Several other factors may also affect the likelihood that an observed behavior will be imitated:

  • Characteristics of the person being observed—For example, studies have found that the person's age, sex, similarity to the observer, status, skill, and power may all be important.
  • Characteristics of the observer—For example, research has shown that people with low self-esteem, those who are more dependent, and those who have been rewarded in the past for imitative behavior are more likely to copy someone else. In addition, the observer obviously must have the necessary mental and physical skills to carry out the task.
  • Characteristics of the behavior—For example, behavior that is simple or admired is more likely to be imitated.

Examples In the famous Bobo doll experiments, Bandura and his colleagues showed some children a film in which an adult hit, hammered, and kicked the inflatable doll. These children were more likely than ones who had not seen the film to later hit and kick the doll themselves when given a chance to play with it. This tendency was strengthened if the adult in the film was rewarded for aggressive behavior, and the tendency was weakened if the adult was punished. However, just seeing the aggressive behavior was enough for the children to learn it, even when no rewards or punishments were given.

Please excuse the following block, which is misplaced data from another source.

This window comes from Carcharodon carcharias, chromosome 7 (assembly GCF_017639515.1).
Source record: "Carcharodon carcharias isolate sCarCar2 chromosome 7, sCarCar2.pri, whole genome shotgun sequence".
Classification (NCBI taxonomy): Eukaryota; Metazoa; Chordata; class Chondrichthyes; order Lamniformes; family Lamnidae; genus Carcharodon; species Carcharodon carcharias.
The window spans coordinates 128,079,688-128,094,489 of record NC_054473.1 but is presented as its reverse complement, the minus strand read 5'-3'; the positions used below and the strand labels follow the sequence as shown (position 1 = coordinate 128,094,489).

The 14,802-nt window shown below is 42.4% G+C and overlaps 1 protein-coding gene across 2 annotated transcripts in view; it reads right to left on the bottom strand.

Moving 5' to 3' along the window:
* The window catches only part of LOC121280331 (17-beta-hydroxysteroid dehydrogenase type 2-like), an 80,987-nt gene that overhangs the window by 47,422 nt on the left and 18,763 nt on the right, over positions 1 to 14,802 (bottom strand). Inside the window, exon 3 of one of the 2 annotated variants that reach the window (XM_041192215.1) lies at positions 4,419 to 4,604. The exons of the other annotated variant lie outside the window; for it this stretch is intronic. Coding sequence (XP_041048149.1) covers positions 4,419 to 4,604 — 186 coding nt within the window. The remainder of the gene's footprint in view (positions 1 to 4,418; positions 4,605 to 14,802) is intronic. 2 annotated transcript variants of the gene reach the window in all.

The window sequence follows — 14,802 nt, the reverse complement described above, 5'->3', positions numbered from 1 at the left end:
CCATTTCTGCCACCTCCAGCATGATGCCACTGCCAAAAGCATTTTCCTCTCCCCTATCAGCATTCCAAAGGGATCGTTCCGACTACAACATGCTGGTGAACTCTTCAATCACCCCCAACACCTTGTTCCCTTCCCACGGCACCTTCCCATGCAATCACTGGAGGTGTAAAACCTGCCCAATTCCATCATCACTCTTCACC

Of course, Bandura was not the first person to note that people often learn by copying others. Anyone who has spent time around young children, for instance, has undoubtedly noticed how they mimic their parents. Two decades before the Bobo doll experiments, Neal Miller and John Dollard had published the first scholarly book about observational learning, titled Social Learning and Imitation. Miller and Dollard's work was still in the behaviorist mode, but they construed conditioning more broadly than had earlier theorists. They emphasized not only personal and social rewards, but also factors such as motivations and drives. Bandura took these ideas a step further. More than any other psychologist, Bandura built a solid foundation of scientific evidence about how observational learning actually occurs, with or without rewards and punishments. In so doing, he helped the study of observational learning truly break free of behaviorism.